Let's look at an example. Say that you're a statistical researcher working for the U.S. government. The government is a bit short-handed, and you've just been tasked with compiling all the data from the latest U.S. census. You're responsible for formulating the necessary statistical data so that Congress can make important decisions regarding the allocation of economic recovery funds and tax dollars three days from now. Needless to say, this is a pretty important job, and you're on a bit of a time crunch. What's more, the amount of data you must process is astronomical, and you just found out that the compute resources required to compile it is going to take the IT department three weeks to get ready!
This is exactly the kind of problem that you can easily mitigate using IaaS. As a matter of fact, using IaaS, you could have the entire U.S. census data analysis completed within an hour. You'd start by creating a single instance of a server that contains the database software to run queries on the data. This is called an image.
After you deploy the image and import the data into the database, you could then duplicate that image as many times as necessary and start running your data-processing tasks. While the tasks are running, you might manually or automatically add and remove resources. For example, if the compute tasks were not running quickly enough, simply add more duplicate machine instances to the cluster.
Now that you understand the concept of elasticity, let's take a look at the second major facet of IaaS: virtualization.
Sergey Brin and Larry Page, the founders of Google, had the right idea back in 1995 when they spent their evenings sifting through dumpsters behind Stanford University's computer science building, pulling out disregarded computer parts. They'd bring these random x86-based computer parts back to their dorm room to add to the Frankenstein machine hosting the legendary rogue Web crawler that took down Stanford's entire network—twice.
Today, it is estimated that Google has more than 1 million x86 servers in 12 major data centers and about 20 smaller centers on different continents. That's a pretty big cloud. Two key factors to the system design allowed them to scale the dorm-room beast in 1995, and it still holds true for the million-plus servers in the Google network today. To this day, Google continues to use inexpensive x86 parts instead of the much more expensive enterprise server components found in many corporate data centers. Second, failover, redundancy, monitoring, clustering, and other infrastructure management tasks are handled by a virtualization system that runs beneath the operating system level rather than using separate hardware such as load balancers to handle such tasks.
IaaS is easy to spot, because it is typically platform-independent. IaaS consists of a combination of hardware and software resources. IaaS software is low-level code that runs independent of an operating system—called a hypervisor—and is responsible for taking inventory of hardware resources and allocating said resources based on demand (see Figure 1). This process is referred to as resource pooling. Resource pooling by the hypervisor makes virtualization possible, and virtualization makes multi-tenant computing possible—a concept that refers to an infrastructure shared by several organizations with similar interests in regard to security requirements and compliance considerations.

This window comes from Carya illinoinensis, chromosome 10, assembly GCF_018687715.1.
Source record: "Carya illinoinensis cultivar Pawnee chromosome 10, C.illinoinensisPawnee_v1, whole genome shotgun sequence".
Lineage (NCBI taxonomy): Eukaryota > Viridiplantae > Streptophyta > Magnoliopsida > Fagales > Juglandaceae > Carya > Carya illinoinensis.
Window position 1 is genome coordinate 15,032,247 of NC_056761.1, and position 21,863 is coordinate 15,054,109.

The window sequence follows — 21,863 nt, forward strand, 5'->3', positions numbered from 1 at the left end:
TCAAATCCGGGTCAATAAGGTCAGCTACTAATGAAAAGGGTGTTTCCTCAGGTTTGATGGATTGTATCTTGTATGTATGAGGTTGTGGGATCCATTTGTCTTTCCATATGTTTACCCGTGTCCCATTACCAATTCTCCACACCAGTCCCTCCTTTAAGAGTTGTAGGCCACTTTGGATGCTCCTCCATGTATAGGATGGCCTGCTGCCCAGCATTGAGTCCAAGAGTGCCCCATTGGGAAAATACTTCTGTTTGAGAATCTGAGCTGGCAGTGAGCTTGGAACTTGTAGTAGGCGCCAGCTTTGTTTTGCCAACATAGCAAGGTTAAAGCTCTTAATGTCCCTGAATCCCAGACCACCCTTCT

Figure 1. The relationship among VMs, the hypervisor, and the computer
With IaaS, you have the capability to provision processing, storage, networks, and other computing resources, where you can deploy and run arbitrary software such as operating systems and applications. Most use cases for cloud computing follow the same fundamental layering structure you are already used to: a software solution stack or platform is deployed on a network infrastructure, and applications are run on top of the platform. However, virtualization makes the cloud paradigm unique.
In this article, you learned about many of the basic principles of cloud computing as well as the anatomy of IaaS and how it might be used in a real-world situation. The second article in this series will dive into the second major classification of cloud computing: PaaS. In the meantime, check out the Resources section for links to more information on IaaS.
Grace Walker's developerWorks article "Cloud computing fundamentals" provides a good introduction
to cloud computing.
Check out the Cloudscaling's
Wikipedia provides good background
on cloud computing.
Check out Eweek.com's
on companies using IaaS.
Many companies are providing IaaS today. Two major players include:
- IBM Smart Business Development and Test on the IBM Cloud
- AWS (in particular, Amazon Elastic Compute Cloud [Amazon EC2] and Amazon CloudFront)
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get valuable business advise to enhance performance and efficiency in the cloud.
Computing—A Primer for a basic understanding of cloud computing.
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Dan Orlando is a recognized leader in the enterprise development community. As a long-time consultant, Dan's expertise on Adobe technology platforms is often called upon by industry leaders as well as publications such as IBM developerWorks, Adobe Developer Connection, and Amazon Web Services. Dan can also be found blogging regularly at DanOrlando.com.